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Tuesday, December 31, 2013

A Look Back: Bruce Strauss

In an effort to link the past with the present, The Jewish Boxing Blog will offer monthly a short biography of notable former Jewish boxers.

Bruce "The Mouse" Strauss was never a world champion. "I never aspired to be a world champion or even a contender for that matter. I just wanted to be an opponent. See the world, make some money, and have a good time," he once said. Strauss will be remembered as one of the all time characters in the sport of boxing.

Born on February 6, 1952, Bruce Strauss grew up in New Milford, New Jersey. He earned a wrestling scholarship to the University of Nebraska, but dropped out of school following his sophomore year. He then became a truck driver for Allied Van Lines.

The origin myth of Strauss's boxing career is that one June evening in 1976, an inebriated Strauss filled in for a boxer who had cancelled at the last minute and Bruce actually won his first pro bout without any experience. Incidentally, Strauss fought in Kansas the next night and won that one too.

In reality, Strauss had 15 amateur fights and won silver at the Maccabiah Games. Tired of getting hit in the head without pay, Strauss turned professional. His dream was to be a professional opponent; the guy who takes on the hometown fighter. He knew he lacked experience, so he traveled the country collecting losses under fake names while he learned how to fight a bit. "In order to even get to be an opponent, you have to start out with a good record," Strauss explained. "If I had had a 2-30 record I could never have become an opponent. It wasn't until I was good enough to win preliminary fights that I started fighting under my own name."

Strauss has won plenty of fights under his own name, but he's far more famous for his numerous losses. The Mouse has bragged that he's been knocked out on every continent except for Antarctica, forgoing that continent because he doesn't like the cold. He fought over 200 times, was knocked out three times in one week, and twice in a night. After being knocked out in a preliminary bout, Strauss begged the promoter to let him replace a last-minute cancellation in the main event. Strauss fought under a pseudonym and was stopped in the third round.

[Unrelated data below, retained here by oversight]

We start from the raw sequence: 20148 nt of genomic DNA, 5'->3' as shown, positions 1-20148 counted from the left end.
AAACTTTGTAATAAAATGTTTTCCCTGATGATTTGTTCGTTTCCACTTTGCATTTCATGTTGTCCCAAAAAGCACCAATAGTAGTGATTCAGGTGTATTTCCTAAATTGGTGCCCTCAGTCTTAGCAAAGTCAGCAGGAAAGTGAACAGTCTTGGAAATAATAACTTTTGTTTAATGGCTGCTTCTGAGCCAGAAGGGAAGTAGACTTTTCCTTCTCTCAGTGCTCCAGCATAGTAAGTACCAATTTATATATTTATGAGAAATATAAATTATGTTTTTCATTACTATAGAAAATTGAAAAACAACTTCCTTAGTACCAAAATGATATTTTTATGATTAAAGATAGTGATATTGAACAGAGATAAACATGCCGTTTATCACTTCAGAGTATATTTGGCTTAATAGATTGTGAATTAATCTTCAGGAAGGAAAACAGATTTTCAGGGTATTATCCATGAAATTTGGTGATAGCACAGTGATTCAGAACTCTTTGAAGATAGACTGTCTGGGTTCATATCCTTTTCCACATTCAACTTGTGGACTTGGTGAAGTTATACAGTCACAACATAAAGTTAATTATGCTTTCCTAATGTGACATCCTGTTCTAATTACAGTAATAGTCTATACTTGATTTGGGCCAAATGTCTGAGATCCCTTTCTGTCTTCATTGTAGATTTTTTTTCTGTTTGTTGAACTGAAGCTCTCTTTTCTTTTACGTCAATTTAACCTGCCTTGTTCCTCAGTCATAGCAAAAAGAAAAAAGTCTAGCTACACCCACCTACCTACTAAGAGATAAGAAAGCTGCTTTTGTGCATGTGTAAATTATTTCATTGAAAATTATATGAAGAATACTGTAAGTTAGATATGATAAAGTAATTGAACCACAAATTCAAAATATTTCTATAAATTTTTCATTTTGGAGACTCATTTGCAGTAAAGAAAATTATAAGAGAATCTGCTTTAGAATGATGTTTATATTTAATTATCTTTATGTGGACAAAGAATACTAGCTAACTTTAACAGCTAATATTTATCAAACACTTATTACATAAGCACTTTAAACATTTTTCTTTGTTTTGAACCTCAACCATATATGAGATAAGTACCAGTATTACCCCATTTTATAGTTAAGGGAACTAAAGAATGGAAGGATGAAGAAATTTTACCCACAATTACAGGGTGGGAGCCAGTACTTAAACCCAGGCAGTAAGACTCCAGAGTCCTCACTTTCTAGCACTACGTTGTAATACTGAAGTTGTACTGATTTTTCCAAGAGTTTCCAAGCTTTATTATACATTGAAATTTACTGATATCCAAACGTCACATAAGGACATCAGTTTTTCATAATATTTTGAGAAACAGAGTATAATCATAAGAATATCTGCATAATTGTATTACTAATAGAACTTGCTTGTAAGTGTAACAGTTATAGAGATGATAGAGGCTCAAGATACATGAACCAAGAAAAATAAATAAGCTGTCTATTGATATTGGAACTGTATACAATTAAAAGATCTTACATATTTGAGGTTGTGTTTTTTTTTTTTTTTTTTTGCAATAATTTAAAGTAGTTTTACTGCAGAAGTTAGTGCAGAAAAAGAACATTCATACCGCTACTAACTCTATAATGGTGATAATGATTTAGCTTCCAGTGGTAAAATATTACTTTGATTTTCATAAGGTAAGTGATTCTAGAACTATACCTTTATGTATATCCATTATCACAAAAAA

Strauss perfected a formula to make a nice living as an opponent. "I have a little bit of a trick. I punch as hard as I can for as long as I can." Strauss contends that his opponents would pace themselves for ten rounds while Strauss had enough to go about three. After three rounds, Strauss says, "I run out of gas and look for a soft spot on the canvas." Not a mere punchline, the Mouse would actually investigate the ring before the evening's fights commenced looking for that elusive soft spot. Strauss had another shrewd ploy. "I don't train... If I train, I'm going to be in shape to go more rounds. If I go more rounds, I'm going to have to sustain more punishment," he said tongue-in-cheek.

The Mouse is a great storyteller and has the quick wit of a man who has been knocked unconscious only half as much. He was knocked out by contender Bobby Czyz in 1980 on a televised card. He fought the next night and, as he was making his way to the ring, someone in the crowd yelled out, "Is that the bum I saw get knocked out last night on TV?" Bruce shouted his response, "No, that was the Moose. I'm the Mouse!"